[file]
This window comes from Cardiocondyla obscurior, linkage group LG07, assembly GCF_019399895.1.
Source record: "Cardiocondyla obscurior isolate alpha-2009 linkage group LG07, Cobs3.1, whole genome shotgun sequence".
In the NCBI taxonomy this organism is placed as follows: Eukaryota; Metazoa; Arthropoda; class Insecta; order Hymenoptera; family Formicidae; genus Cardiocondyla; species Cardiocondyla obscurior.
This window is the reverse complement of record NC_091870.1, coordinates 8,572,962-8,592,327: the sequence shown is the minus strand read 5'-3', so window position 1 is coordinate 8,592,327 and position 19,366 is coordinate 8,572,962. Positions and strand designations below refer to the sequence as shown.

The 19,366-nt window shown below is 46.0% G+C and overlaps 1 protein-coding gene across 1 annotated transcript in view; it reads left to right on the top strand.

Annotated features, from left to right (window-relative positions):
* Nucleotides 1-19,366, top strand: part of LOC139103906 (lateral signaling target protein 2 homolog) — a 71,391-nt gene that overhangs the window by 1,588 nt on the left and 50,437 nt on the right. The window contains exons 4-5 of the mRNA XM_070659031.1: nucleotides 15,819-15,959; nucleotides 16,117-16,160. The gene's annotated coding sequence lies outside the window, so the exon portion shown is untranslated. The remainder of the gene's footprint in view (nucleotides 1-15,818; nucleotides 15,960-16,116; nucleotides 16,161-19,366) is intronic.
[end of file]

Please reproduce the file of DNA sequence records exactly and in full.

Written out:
This window comes from Cardiocondyla obscurior, linkage group LG07, assembly GCF_019399895.1.
Source record: "Cardiocondyla obscurior isolate alpha-2009 linkage group LG07, Cobs3.1, whole genome shotgun sequence".
In the NCBI taxonomy this organism is placed as follows: Eukaryota; Metazoa; Arthropoda; class Insecta; order Hymenoptera; family Formicidae; genus Cardiocondyla; species Cardiocondyla obscurior.
This window is the reverse complement of record NC_091870.1, coordinates 8,572,962-8,592,327: the sequence shown is the minus strand read 5'-3', so window position 1 is coordinate 8,592,327 and position 19,366 is coordinate 8,572,962. Positions and strand designations below refer to the sequence as shown.

The 19,366-nt window shown below is 46.0% G+C and overlaps 1 protein-coding gene across 1 annotated transcript in view; it reads left to right on the top strand.

Annotated features, from left to right (window-relative positions):
* Nucleotides 1-19,366, top strand: part of LOC139103906 (lateral signaling target protein 2 homolog) — a 71,391-nt gene that overhangs the window by 1,588 nt on the left and 50,437 nt on the right. The window contains exons 4-5 of the mRNA XM_070659031.1: nucleotides 15,819-15,959; nucleotides 16,117-16,160. The gene's annotated coding sequence lies outside the window, so the exon portion shown is untranslated. The remainder of the gene's footprint in view (nucleotides 1-15,818; nucleotides 15,960-16,116; nucleotides 16,161-19,366) is intronic.